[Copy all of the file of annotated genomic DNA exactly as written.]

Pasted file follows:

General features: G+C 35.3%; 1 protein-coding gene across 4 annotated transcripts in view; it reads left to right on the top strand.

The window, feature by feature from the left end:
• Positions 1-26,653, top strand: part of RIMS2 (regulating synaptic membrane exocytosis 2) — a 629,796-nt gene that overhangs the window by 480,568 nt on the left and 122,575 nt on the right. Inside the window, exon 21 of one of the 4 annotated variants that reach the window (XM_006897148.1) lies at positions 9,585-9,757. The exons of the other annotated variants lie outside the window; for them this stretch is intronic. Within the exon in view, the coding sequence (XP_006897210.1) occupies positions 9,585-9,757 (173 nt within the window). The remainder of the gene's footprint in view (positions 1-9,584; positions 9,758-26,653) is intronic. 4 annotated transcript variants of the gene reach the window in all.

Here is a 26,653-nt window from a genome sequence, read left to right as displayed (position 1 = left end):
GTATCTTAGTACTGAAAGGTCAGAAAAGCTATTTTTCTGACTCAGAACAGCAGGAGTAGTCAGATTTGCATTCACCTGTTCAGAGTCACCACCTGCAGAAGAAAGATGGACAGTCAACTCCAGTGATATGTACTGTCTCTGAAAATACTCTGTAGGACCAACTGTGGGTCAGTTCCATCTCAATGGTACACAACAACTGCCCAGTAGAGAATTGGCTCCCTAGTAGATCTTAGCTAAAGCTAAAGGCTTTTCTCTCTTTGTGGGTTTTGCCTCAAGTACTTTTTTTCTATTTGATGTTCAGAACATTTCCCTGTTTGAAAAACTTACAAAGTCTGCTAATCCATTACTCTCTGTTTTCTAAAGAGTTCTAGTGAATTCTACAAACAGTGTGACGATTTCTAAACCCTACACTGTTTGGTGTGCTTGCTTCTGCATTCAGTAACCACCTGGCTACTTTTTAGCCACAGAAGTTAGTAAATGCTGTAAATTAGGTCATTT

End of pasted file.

General features: G+C 35.3%; 1 protein-coding gene across 4 annotated transcripts in view; it reads left to right on the top strand.

The window, feature by feature from the left end:
• Positions 1-26,653, top strand: part of RIMS2 (regulating synaptic membrane exocytosis 2) — a 629,796-nt gene that overhangs the window by 480,568 nt on the left and 122,575 nt on the right. Inside the window, exon 21 of one of the 4 annotated variants that reach the window (XM_006897148.1) lies at positions 9,585-9,757. The exons of the other annotated variants lie outside the window; for them this stretch is intronic. Within the exon in view, the coding sequence (XP_006897210.1) occupies positions 9,585-9,757 (173 nt within the window). The remainder of the gene's footprint in view (positions 1-9,584; positions 9,758-26,653) is intronic. 4 annotated transcript variants of the gene reach the window in all.

Here is a 26,653-nt window from a genome sequence, read left to right as displayed (position 1 = left end):
GTATCTTAGTACTGAAAGGTCAGAAAAGCTATTTTTCTGACTCAGAACAGCAGGAGTAGTCAGATTTGCATTCACCTGTTCAGAGTCACCACCTGCAGAAGAAAGATGGACAGTCAACTCCAGTGATATGTACTGTCTCTGAAAATACTCTGTAGGACCAACTGTGGGTCAGTTCCATCTCAATGGTACACAACAACTGCCCAGTAGAGAATTGGCTCCCTAGTAGATCTTAGCTAAAGCTAAAGGCTTTTCTCTCTTTGTGGGTTTTGCCTCAAGTACTTTTTTTCTATTTGATGTTCAGAACATTTCCCTGTTTGAAAAACTTACAAAGTCTGCTAATCCATTACTCTCTGTTTTCTAAAGAGTTCTAGTGAATTCTACAAACAGTGTGACGATTTCTAAACCCTACACTGTTTGGTGTGCTTGCTTCTGCATTCAGTAACCACCTGGCTACTTTTTAGCCACAGAAGTTAGTAAATGCTGTAAATTAGGTCATTT